The agents were polite but efficient. They swarmed over the house, paying particular attention to the command center. It was clear that they were both impressed with and suspicious of the complexity of the computer system. They unplugged and carried everything out.
Mr. Smood showed up and sat with Dan and Amy at the kitchen table while the agents carried files and computers out of the house. Nellie made tea and brought out the cinnamon rolls she’d made that morning. No one could eat.
A cold, hard rain began to fall. Finally, the agents left. Meanwhile, the presence of the black federal vehicles had inflamed the paparazzi. They had dared to climb over the stone wall and were set up on the lawn, busily filming and snapping photographs.
“We’re prisoners,” Amy said, watching behind a curtain as the photographers snapped photos of the agents carrying out boxes and equipment.
The federal agents got into their cars and drove away. Mr. Smood left, promising to get to the bottom of it. Soon even the die-hard paparazzi gave up and hurried to their cars. One by one, the cars drove away.
Amy picked at a roll, smashing the crumbs with her finger. She couldn’t remember a time when she’d felt so helpless. Without their computers, they couldn’t follow their slender lead.
Someone beat a rhythmic three knocks on the back door. They barely heard it over the rain. Cautiously, Nellie opened it.
A boy of about nineteen stumbled in, his ankle-length raincoat dripping rivers onto the kitchen floor. His hair was pulled back in a stringy ponytail, and his black-framed glasses were steamed. He looked like a cross between a drowned badger and the Loch Ness monster. He held out his arms like Frankenstein, blinded by his foggy glasses.
Nellie reached over and took off his glasses. She polished them on her shirt. “You must be Pony.”
“How’d you know?”
“I’m a genius,” she said, handing them back to him. “Come on, sit. I’ll get you a towel. This is Amy and Dan. Guys, this is Pony — our tech adviser.”
“I prefer digital cowboy,” Pony said.
“You two have never met?” Amy asked.
“Just online,” Pony said, shrugging. “I’m not an analog person.”
“Have a seat, pardner,” Nellie told him, tossing him several dish towels. As he wiped himself down, she turned back to Amy and Dan. “He set up our system and has been maintaining it ever since. And apparently, we have a problem.”
“Mondo problemo,” Pony said. His long, mournful face gave him the look of a hound dog, and when he licked his lips while looking at the cinnamon rolls, the resemblance was complete.
Amy pushed the plate toward him. “Help yourself.”
He grabbed a roll and finished it in two bites. “Okay. Your lossage is off the charts, but there is hope. I can build the system back — it’s just going to take time. Therefore I have brought to you” — he opened his raincoat, revealing a large inner pocket — “this baby,” he said, sliding out a small netbook. “It’s whistle-clean. And” — he reached inside the deep inner pocket again — “I programmed new smartphones. These are already encrypted, so you can send messages, but even I can’t guarantee complete safety, so don’t pass anything really crucial until I get a handle on who’s targeting you.” He popped another roll in his mouth. “Whoever the hacker dude is, he’s a stealth machine. Mega wattage. Along with these rolls, by the way.”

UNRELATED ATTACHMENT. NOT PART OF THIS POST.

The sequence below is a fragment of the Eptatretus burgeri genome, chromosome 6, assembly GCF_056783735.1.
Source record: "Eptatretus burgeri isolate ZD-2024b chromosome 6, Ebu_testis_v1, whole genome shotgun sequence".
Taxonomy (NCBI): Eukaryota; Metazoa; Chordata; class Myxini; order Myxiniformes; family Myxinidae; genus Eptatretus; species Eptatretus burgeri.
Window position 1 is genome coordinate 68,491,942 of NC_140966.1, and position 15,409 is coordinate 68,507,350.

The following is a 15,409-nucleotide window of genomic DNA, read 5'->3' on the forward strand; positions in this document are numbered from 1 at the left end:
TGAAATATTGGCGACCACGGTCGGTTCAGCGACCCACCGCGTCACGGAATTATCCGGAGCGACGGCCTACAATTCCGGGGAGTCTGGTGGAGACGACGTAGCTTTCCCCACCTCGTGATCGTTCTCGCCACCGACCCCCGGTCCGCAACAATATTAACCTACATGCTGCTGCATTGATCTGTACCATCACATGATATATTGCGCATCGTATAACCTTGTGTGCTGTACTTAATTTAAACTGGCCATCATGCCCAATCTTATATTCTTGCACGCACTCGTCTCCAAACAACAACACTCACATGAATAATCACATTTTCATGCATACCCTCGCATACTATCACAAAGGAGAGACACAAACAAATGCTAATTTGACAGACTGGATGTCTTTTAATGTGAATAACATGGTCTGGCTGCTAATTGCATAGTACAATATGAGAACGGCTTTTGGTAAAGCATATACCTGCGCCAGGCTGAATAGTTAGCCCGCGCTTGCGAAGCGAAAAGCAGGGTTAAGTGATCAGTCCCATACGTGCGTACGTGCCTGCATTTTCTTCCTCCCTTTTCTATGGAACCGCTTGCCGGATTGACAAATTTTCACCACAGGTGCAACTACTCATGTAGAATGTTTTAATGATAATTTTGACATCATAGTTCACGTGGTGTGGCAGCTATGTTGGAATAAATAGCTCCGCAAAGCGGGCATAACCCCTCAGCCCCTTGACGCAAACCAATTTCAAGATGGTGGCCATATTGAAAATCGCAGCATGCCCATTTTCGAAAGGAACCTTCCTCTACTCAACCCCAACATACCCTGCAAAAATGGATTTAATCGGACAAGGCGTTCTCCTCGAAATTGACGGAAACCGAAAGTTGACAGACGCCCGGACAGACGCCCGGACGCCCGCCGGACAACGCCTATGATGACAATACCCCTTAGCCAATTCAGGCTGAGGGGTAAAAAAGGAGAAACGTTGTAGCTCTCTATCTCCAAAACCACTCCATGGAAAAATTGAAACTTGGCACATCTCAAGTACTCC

“What can you tell about him?” Nellie asked.
“He was able to invade a system designed by me. That narrows it down to maybe ten people on the planet.”
“Modest much?” Dan asked.
“Dude, there’s no modesty in hackery. Are you going to eat your roll?”
Dan pushed over the plate.
Pony stood with the roll halfway out of his mouth. “Now. Let me see the system.”
“You can’t. Federal agents just took it out an hour ago.”
“Oh, man. Seriously?” Pony crashed back into his chair. “This is so bletcherous!” He shuddered. “Okay, reboot . . . hand over your old phones. I might —
, I’m saying — be able to track the break-in through them. In my line of work, if you think something is impossible, it is. Until you decide it’s possible and you do it.”
Amy, Dan, and Nellie pushed over their phones. He dumped them in his inside pocket. Then he dumped the rest of the rolls into his outside pocket and stood. “Adios, amigos,” he said. He tromped to the door, opened it, and disappeared into the black rain.
Dan stared after Pony. “Our fate is in the hands of that guy?”
“He’s off-the-charts smart,” Nellie said, but even she sounded uncertain.
Amy sat, thinking hard. “If you
something is impossible, it is,” she said. “Until you decide it’s possible. Then it’s possible. Isn’t that what he just said?”
“Sounded like it,” Dan said. “If you add half a cinnamon roll to it.”
The sense of unease that had been gnawing at her suddenly grew into sheer horror. Information flashed. Connections clicked. One
connection after another.
“Amy?” Nellie touched her arm. “Are you okay? You look like you’re going to faint.” She stood up and put her hand on Amy’s neck. “Put your head between your knees. Breathe, kiddo.”
“No.” Amy’s voice was muffled because her head was now between her knees. The terrible truth was staring her in the face. Something she didn’t even want to glimpse, let alone confront.
She shook off Nellie’s hand and stood. “It can’t be!” she said. “It just can’t be, but . . .” Her voice trailed off. “. . . I think he did it. Somehow . . .”
“What?” Dan asked. “You’re freaking us out, dude.”
Amy took a deep breath and faced them.
“Pierce has taken the serum!”